The youth of First Presbyterians’ POW program, “Presbyterians on Wednesday,” have come up with projects dear to their hearts in an effort to make a difference in the lives of others. The youth group’s motto, “Be the Light,” is an adaptation taken from Matthew 5:16: “In the same way, let your light shine before others that they may see your good deed and glorify your Father in heaven.”

“They have been working on social entrepreneur/community service projects since early 2021 in an effort to live their faith by helping to make earth like it is in heaven and to love their neighbors,” Rev. Dr. Erin McGee said. “The students have determined causes they are passionate about, researched that need in the El Campo or Texas community, and have created projects to support those needs.”

One group donated items to the Crisis Center. Together, sophomore Hal Erwin, freshman Emily Beechwood and eighth graders Ava Fernandez, Hannah Mickelson, Lizzie Erwin and Khaki Erwin reached out to the center to get an idea on what was needed.

“After contacting the Crisis Center to determine needs, the group is collecting donations, physical and monetary, from church members which they will deliver to the Wharton and Bay City Crisis Center locations,” McGee said.

“There is so much we can do to help the people in our community,” Khaki Erwin added.

The kids picked this community service project because it really hits close to home.

“They knew this project would help a lot of people in our area who were really struggling, and that our donations would go directly to those in need,” McGee said.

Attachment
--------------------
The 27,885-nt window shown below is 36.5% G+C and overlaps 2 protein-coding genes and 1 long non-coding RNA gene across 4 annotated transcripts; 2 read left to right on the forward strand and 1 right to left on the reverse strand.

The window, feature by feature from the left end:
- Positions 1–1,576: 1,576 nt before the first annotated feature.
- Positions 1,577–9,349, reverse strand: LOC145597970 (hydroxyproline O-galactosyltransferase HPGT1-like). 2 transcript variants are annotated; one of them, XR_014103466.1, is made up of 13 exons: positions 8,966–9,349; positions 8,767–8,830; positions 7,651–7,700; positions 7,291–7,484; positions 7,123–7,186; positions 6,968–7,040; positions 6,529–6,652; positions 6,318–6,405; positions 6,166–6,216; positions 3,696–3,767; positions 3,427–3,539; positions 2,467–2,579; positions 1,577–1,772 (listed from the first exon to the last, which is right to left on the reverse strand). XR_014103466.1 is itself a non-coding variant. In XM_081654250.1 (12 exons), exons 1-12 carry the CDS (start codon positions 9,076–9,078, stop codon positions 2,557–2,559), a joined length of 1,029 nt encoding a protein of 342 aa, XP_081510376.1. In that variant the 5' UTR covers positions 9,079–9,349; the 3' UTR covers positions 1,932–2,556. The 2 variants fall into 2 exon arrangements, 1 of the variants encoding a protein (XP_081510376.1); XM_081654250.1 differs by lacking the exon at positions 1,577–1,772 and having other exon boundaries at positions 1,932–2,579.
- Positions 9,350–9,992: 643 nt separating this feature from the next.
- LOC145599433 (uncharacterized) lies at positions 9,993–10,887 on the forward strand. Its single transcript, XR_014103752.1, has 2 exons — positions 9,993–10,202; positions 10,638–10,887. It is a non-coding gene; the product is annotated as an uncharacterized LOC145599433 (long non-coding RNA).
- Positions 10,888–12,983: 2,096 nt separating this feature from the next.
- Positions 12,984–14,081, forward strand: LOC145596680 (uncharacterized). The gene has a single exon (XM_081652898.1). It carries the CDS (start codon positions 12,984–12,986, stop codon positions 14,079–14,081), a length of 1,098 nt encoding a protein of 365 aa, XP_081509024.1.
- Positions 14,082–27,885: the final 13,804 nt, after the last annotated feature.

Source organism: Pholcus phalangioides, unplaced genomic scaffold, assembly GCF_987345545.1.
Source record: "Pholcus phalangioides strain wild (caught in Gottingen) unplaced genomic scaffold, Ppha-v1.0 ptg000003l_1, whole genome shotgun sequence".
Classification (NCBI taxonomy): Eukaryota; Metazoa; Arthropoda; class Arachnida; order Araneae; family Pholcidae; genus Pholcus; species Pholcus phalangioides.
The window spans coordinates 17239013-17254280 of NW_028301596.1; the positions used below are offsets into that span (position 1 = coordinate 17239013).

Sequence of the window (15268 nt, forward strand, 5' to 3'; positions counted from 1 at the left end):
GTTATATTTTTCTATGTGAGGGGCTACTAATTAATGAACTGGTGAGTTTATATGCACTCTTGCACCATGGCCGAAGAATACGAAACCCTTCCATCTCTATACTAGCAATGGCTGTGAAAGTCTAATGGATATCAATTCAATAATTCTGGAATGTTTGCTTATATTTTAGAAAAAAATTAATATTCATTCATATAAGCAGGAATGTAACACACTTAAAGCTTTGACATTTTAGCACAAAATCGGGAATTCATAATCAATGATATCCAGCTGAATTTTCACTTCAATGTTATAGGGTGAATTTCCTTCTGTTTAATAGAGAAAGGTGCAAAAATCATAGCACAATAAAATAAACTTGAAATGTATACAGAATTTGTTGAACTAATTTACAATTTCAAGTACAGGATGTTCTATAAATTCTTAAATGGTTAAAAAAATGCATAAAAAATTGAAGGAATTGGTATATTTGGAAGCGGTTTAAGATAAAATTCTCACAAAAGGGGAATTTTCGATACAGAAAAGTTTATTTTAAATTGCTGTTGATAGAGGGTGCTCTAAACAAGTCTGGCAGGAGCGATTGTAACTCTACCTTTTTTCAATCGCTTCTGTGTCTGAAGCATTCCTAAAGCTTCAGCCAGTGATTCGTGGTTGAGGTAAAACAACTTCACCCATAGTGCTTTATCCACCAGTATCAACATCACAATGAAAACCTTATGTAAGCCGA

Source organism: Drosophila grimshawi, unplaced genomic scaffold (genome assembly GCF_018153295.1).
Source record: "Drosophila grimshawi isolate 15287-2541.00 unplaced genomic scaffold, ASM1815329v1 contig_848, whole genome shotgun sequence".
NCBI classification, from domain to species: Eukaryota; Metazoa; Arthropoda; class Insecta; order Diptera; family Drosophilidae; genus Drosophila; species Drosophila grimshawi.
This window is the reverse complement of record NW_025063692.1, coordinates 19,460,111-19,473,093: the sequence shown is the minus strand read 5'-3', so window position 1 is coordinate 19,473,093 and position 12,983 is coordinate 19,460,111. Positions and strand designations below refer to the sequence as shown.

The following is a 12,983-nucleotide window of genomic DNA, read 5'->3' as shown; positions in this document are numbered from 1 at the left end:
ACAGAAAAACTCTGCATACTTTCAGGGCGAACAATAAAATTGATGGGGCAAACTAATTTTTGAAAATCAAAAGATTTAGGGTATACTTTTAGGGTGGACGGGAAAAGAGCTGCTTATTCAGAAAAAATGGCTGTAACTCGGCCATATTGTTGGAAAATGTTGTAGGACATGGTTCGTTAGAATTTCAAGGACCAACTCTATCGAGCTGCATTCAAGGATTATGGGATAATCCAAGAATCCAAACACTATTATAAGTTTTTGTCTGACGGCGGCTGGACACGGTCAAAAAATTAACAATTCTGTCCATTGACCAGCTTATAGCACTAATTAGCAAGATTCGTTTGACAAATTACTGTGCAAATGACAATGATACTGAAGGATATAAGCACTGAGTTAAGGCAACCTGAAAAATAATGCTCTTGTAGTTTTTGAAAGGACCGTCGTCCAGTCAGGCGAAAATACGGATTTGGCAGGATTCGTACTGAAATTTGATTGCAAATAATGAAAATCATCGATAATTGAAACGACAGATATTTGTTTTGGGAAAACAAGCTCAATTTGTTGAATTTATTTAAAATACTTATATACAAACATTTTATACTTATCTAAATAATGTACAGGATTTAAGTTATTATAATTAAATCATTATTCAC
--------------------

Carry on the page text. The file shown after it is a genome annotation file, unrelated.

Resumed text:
The three-person group of Jackson Clapp, Porter Beechwood and Nick Fernandez is one they wanted the community to be more aware of. They are in the seventh, sixth and fifth grades, respectively. Their project involved creating a website and poster on human trafficking. The website is:

“We thought human slavery/trafficking was abolished a long time ago,” Clapp said. “We had been talking about slavery in school and it upset a classmate. I wanted to do something to help.”

This group’s project was “created both to raise awareness about human trafficking and provide resources for human trafficking to seek help or report suspicious activity,” McGee said.

Working solo, sixth grader Mayson Bridges decided to do something about bullying, so she created a “Buddy Bench.”

“(It is) a playground bench designated for students who need a playmate or friend,” Bridges said. “They signal others by sitting on the bench.”

Bridges has personally seen bullying at her school, so she believes this project is something she can do to prevent that. The bench will be placed on one of the elementary school campuses.

“I see bullying around my school and I think it is not good,” she said.

Hadley Clapp and Nancy Beechwood, both fourth grade students, decided to make an ecological stand when they came up with the idea of having a “Sea Turtle Lemonade Stand.”

“Using ocean-friendly compostable cups and reusable water bottles, (they) sold lemonade to raise money to save sea turtles through Sea Turtle, Inc.,” McGee said.

That website is:

“We like turtles,” Clapp said.

“We looked up top endangered species and on the list were leather back turtles,” Beechwood said. “One small thing can make a big difference.”

Samantha Clapp, a kindergartener, loves tigers and because they are endangered, she wanted to bring more awareness to her family, friends and community.

Her project was created “to educate others about the need to save the tigers and provide a resource where they can support this project through direct donations to,” McGee said.

“Because tigers are really endangered,” Clapp said.

One can view a save the tigers video at:

“These projects help to turn our community in the place God would want it to be, like heaven,” Khaki Erwin said.

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